“Let not the wise boast of their wisdom or the strong boast of their strength . . . but let the one who boasts boast about this: that they have the understanding to know me, that I am the Lord.” (Jeremiah 9:23–24)
“I can do all things through Christ who strengthens me.” (Philippians 4:13)
Photo Credit: ©GettyImages/ThitareeSarmkasat
5 Biblical Examples of Family Leaders
There are many great examples of godly parents throughout Scripture—Jochebed, Naomi, Elizabeth, and Joseph and Mary (Jesus' parents) to name a few. But here are a few we can learn from.
Abraham waited longer than most to have a child, and God answered his prayer in Isaac. What signifies a great father in Abraham is something that in the world may seem the opposite of good parenting—the sacrifice of Isaac.
God commanded Abraham to offer his son to God, and Abraham immediately followed. That next morning, he arose and made the long journey, son in tow. Abraham was willing to sacrifice Isaac to be obedient to God. Not blindly, but in faith. What strength and humility it showed!
Abraham is called the father of many because his legacy of righteousness endures.
Abraham's first child wasn't Isaac; it was a boy named Ishmael with a slave woman named Hagar. She had a child with the patriarch at the suggestion of Abraham's wife, Sarah, and when she became pregnant, Sarah treated her poorly.
Fed up, Hagar fled into the desert—she'd rather take her chances in the wilderness than stay with the family. But then God showed up and spoke to the pregnant woman, telling her to return. It showed great humility to return to the family and strength to raise her son in a home they were not always wanted.
Hannah was a mother who labored in prayer! She couldn't conceive and would regularly plead with God to give her a child. In one instance, she prays that if God will give her a child she will return the child back to God. After that prayer, she conceives and gives birth to Samuel.
Hannah could have easily gone back on her commitment, but she didn't. When her son was weaned, she took him to the temple, and the nation gained one of their most faithful leaders—Samuel. I can't imagine the strength it took to follow through with her "yes" to God but may it serve as an example to us all.
4. The Prodigal Son's Father
In Luke 15, Jesus tells the parable of a father with two sons. One asks for his inheritance and spends it on earthly things while the other stays. The one who squanders loses everything and returns home, empty and ashamed, ready to work for his father just to survive.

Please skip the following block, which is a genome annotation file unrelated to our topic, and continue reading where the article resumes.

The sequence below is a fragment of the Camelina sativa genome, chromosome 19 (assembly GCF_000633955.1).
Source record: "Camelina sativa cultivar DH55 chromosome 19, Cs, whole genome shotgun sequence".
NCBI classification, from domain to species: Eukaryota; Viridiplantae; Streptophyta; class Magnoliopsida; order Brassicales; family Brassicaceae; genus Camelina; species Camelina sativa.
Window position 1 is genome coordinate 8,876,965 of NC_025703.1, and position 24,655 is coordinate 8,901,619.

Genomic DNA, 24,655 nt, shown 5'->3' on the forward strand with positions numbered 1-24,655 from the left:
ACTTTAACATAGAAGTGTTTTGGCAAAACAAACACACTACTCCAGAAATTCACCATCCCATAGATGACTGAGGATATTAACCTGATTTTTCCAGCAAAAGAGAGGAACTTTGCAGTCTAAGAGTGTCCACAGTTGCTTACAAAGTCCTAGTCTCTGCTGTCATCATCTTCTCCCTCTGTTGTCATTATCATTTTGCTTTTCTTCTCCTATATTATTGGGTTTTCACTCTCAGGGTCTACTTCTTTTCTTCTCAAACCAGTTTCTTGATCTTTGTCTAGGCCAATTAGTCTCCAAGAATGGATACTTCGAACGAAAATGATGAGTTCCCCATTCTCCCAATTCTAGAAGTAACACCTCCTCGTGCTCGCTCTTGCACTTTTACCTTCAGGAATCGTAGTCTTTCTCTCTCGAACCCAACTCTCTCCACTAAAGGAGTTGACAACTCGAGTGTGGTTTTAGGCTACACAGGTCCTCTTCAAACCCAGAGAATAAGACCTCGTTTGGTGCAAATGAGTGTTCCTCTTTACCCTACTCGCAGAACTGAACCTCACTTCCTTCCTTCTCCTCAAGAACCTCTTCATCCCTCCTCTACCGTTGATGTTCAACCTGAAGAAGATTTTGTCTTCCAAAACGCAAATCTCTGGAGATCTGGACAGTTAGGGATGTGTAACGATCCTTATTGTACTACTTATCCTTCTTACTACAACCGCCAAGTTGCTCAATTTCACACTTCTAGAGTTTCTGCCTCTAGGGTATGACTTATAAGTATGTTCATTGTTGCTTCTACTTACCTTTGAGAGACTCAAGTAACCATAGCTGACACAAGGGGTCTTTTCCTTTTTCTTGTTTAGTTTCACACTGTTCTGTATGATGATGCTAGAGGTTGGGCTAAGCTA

But what does the Father do? He sees his son coming from afar and runs to him, welcoming him back into the home as a son. This required strength to forgive and humility to receive the son back. What a precious father!
Philip the Evangelist first appears in Acts 6 as one of the seven chosen to serve the church. And throughout the book of Acts, we find God using him time and again in miraculous ways, seeing revival and salvations. But then he's snatched away, and we don't hear from him for twenty years.
Paul lodges with Philip in Acts 21, and the evangelist has four unwed daughters, all of whom are prophetesses. Why is this significant? Some might say Philip was at the top of his game, but then he dropped off the map. We don’t know really anything about that time other than he was raising four godly daughters. It was his family and his legacy within the home that was made apparent at the end of his life.
Practical tips for implementing these principles in your own home
1. Lead by example. As the saying goes, children learn more by watching than by listening. This is definitely true when it comes to family dynamics. Model strength and humility by the power of the Holy Spirit, and your children will desire to grow in this way as well.
2. Pursue humility. As parents, we are often in a position of authority over our children, and it can be easy for us to become prideful and arrogant about that authority. But as the Bible says, "God opposes the proud but gives grace to the humble" (Proverbs 3:34). When we model humility before our children, we teach them that true greatness comes from service and humility before God.
3. Find your strength in God. We must always remember that it is God who gives us our strength and that any accomplishments we achieve are only by His grace and mercy. But let's model that for our children; show them that it's essential to rely on God. May your children see prayer, time in God's Word, a commitment to the church, and righteous living modeled in your life.
With these biblical principles in mind, parents can lead their families with strength and humility. By setting a good example, pursuing humility, and relying on God's strength, families can grow closer to Him and one another.
Photo Credit: Unsplash/Jude Beck
Brittany Rust has a passion to see people impacted by the power of God’s Word and His abundant grace through writing and speaking. She is the founder of Truth and Grace Ministries, Truth x Grace Women, and is the author of five books. Brittany lives with her husband, Ryan, and son, Roman, in Castle Rock, Colorado. Learn more at www.brittanyrust.com.